BOSTON (CBS) — Massachusetts leaders are reaching out to local clergy following a shooting at a Charleston, South Carolina church that left nine dead.
Dylann Storm Roof, who police say opened fire during a prayer meeting at the historically black church, was captured following a manhunt on Thursday morning, CBS News reports. Authorities are describing the deadly assault as a hate crime.READ MORE: Reports: Tom Brady 'Non-Committal' On Future, 'Possible' He Retires After Season
Boston Mayor Marty Walsh said he spoke to Charleston Mayor Joseph P. Riley Thursday morning and offered his condolences.
“My heart goes out to the people of Charleston, South Carolina,” Walsh told WBZ NewsRadio 1030. “Clearly it seems like a hate crime, racism, what happened here.”
Walsh said he and Boston Police Commissioner William Evans have started talking with local religious leaders to offer support.
“Anyone that feels concerned, we will take action to protect any churches,” Walsh said. “We’re going to be working today to make sure people feel safe.”
Gov. Charlie Baker called the shooting “a monumental tragedy for everyone involved.”
He said he’ll also be checking in with clergy on Thursday, but added it’s too early to determine if there’s any public safety risk to local churches.READ MORE: Jimmy Garoppolo's 49ers Shock Aaron Rodgers' Packers To Earn Spot In NFC Title Game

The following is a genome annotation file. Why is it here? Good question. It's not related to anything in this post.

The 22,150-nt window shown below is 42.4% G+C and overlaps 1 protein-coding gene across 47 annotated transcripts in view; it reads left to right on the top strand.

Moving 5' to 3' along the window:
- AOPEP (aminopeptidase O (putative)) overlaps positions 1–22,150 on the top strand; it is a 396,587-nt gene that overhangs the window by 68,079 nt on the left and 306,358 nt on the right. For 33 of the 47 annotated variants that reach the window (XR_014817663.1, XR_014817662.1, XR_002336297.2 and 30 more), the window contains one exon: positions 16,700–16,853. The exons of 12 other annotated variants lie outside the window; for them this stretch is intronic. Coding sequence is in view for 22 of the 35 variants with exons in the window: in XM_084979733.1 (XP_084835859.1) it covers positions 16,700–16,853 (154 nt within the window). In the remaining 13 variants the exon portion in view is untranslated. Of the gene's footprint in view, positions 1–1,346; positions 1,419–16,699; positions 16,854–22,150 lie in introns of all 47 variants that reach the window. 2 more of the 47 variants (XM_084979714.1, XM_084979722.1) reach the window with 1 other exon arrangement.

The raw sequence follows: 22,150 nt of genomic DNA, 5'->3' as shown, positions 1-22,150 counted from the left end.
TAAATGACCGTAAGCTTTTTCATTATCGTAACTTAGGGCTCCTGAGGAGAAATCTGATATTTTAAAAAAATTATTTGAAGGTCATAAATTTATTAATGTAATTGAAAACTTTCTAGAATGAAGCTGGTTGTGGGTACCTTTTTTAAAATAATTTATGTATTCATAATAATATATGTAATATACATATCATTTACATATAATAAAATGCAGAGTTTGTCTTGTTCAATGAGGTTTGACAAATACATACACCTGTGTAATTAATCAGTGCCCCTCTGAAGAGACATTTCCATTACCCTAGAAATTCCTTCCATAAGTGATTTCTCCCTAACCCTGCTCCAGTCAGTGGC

“Until we know more about the origination of where this motivation came from, other than this is just a really bad guy, it’s hard to draw any conclusions about whether there’s any kind of a ripple here,” he told WBZ NewsRadio 1030.
Pastor Gregory Groover of the Charles Street AME church in Dorchester, said he was stunned by the shooting that involved “a clear act of racism.”
“People cannot even attend church, cannot even pray and talk to God without someone deciding to come in and then get up and say ‘I’m ending your life,'” he said.
Pastors at Twelfth Baptist Church in Roxbury are coming together to show their love and support for the AME church.
“Early in the 60s when they were bombing churches through the whole civil rights era, but through it all we have survived and we’re going to move through this particular dark time,” says Rev. Arthur Gerard.
A prayer service will be held Thursday at 7 p.m. at the Bethel AME Church in Jamaica Plain.
WBZ NewsRadio 1030’s Doug Cope reports:MORE NEWS: Coronavirus In Massachusetts: Today's Developments